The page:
fedgazette

La Crosse banks create downtown loan pool

Wisconsin State Roundup

Published July 1, 1993  |  July 1993 issue

Prompted by the unveiling of La Crosse's downtown redevelopment program in late May, six local banks announced a special loan program to downtown business owners, largely for building renovations.

Together, the banks will offer $1 million in loans, from a minimum of $5,000 up to $35,000, at 1 percent below the prime rate, which in June was 6 percent. The program runs until December 31, 1994, unless the fund is exhausted before then.

The ceiling was established to involve as many businesses as possible, says Alan Wehrenberg, senior vice president of State Bank of La Crosse. If a project needs more than $35,000, Wehrenberg says, the loan program might be a supplement to a larger loan package.

But it is anticipated that most projects qualifying for loans would involve exterior and interior remodeling, parking, signage and landscaping —all important to "City Vision 2000," a $100 million downtown redevelopment plan.

"We want to improve the property in the central business district as well as create a positive visual impact for promoting a healthy business environment," says Bud Miyamoto, executive director of La Crosse Downtown Mainstreet Inc., the lead agency in the redevelopment project. Hence, the majority of loans will go to existing businesses, six of which inquired about the program within two weeks of its debut.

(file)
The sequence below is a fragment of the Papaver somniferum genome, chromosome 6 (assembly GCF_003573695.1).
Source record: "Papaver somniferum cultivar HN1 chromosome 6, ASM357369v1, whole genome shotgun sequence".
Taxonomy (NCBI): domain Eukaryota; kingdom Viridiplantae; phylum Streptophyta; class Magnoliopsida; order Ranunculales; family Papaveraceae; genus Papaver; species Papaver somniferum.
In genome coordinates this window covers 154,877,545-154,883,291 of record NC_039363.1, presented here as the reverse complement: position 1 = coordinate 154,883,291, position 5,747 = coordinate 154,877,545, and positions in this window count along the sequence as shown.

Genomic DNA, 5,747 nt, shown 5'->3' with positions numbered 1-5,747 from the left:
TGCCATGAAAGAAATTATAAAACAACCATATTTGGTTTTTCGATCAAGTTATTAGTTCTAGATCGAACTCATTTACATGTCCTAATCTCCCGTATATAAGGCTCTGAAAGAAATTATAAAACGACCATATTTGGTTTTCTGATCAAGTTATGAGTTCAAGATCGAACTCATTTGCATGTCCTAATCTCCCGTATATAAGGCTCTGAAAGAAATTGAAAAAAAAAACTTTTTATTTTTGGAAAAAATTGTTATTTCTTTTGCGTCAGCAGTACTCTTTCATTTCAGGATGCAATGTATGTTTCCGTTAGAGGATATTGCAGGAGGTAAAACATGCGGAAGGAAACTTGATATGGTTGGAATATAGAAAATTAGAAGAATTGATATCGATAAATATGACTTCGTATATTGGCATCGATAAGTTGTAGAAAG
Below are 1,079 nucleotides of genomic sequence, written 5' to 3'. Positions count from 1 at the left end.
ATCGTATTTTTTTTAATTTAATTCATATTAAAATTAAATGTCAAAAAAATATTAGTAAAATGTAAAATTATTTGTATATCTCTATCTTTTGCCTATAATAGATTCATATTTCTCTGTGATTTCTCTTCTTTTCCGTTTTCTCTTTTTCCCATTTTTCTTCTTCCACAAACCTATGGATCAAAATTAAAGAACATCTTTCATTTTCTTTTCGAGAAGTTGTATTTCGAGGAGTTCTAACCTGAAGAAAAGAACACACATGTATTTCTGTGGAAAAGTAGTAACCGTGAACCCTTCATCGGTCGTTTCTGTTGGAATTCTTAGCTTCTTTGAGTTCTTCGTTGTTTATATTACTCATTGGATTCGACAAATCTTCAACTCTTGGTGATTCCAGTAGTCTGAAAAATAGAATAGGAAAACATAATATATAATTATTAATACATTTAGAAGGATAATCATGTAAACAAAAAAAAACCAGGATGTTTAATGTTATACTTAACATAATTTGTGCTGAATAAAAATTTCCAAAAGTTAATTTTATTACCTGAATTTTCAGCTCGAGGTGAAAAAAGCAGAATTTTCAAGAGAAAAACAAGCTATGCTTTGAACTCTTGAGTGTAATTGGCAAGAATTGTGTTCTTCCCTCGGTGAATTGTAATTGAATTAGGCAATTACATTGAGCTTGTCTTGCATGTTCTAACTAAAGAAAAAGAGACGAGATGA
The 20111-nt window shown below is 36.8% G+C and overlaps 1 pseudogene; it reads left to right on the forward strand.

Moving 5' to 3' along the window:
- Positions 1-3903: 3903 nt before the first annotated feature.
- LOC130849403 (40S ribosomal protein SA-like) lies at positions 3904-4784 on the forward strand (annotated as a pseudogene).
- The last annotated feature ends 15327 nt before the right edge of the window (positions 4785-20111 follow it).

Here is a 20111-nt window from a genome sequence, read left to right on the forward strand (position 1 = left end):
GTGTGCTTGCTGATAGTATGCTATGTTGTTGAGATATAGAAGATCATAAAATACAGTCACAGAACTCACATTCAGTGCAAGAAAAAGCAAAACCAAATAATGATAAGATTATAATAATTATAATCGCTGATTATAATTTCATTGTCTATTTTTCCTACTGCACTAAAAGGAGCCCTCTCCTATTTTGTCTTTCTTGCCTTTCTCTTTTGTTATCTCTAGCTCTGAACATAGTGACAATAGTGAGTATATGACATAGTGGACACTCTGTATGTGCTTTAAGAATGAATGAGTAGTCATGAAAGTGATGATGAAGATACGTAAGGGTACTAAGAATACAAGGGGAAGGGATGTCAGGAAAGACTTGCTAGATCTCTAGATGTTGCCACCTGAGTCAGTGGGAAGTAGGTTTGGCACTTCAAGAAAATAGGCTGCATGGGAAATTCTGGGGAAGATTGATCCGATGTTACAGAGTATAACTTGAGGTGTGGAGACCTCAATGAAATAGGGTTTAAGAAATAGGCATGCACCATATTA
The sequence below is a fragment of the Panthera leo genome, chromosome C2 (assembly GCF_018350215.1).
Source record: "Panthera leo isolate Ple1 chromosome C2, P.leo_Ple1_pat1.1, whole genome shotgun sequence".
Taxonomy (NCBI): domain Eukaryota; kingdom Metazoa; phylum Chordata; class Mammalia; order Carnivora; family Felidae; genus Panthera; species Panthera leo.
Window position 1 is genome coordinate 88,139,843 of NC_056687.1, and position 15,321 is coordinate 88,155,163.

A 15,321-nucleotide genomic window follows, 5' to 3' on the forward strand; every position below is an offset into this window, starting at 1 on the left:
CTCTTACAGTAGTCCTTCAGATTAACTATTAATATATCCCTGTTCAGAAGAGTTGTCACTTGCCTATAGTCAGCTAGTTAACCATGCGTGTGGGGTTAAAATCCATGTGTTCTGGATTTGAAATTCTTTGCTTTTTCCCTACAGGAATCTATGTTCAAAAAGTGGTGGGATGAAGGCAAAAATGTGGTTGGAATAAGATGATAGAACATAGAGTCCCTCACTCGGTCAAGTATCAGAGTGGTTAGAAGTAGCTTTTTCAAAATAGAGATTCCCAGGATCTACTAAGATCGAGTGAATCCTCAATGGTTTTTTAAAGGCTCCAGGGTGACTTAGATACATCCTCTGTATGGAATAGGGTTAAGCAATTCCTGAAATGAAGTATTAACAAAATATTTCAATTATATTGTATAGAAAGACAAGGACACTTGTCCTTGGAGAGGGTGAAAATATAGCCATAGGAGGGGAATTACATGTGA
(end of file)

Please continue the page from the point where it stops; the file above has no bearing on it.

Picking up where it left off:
And business owners located in the most historic downtown area using the loan pool have the added benefit of federal and state tax credits for improving historically designated properties.

Wehrenberg says that although the six banks (others in the loan pool are Coulee State Bank, M & I Bank of Onalaska, Norwest Bank, First Bank La Crosse and First Federal Savings Bank) won't really make money from the loan pool, they can meet their CRA (Community Reinvestment Act) obligations. "This program fits just about every guideline for CRA," Wehrenberg says. CRA is a 1977 law that urges banks to help meet the credit needs of their communities.

"This is the first time in the city's history that banks have gotten together like this to work on an economic development project," Miyamoto says. "Banks get bad raps too many times."

Kathy Cobb

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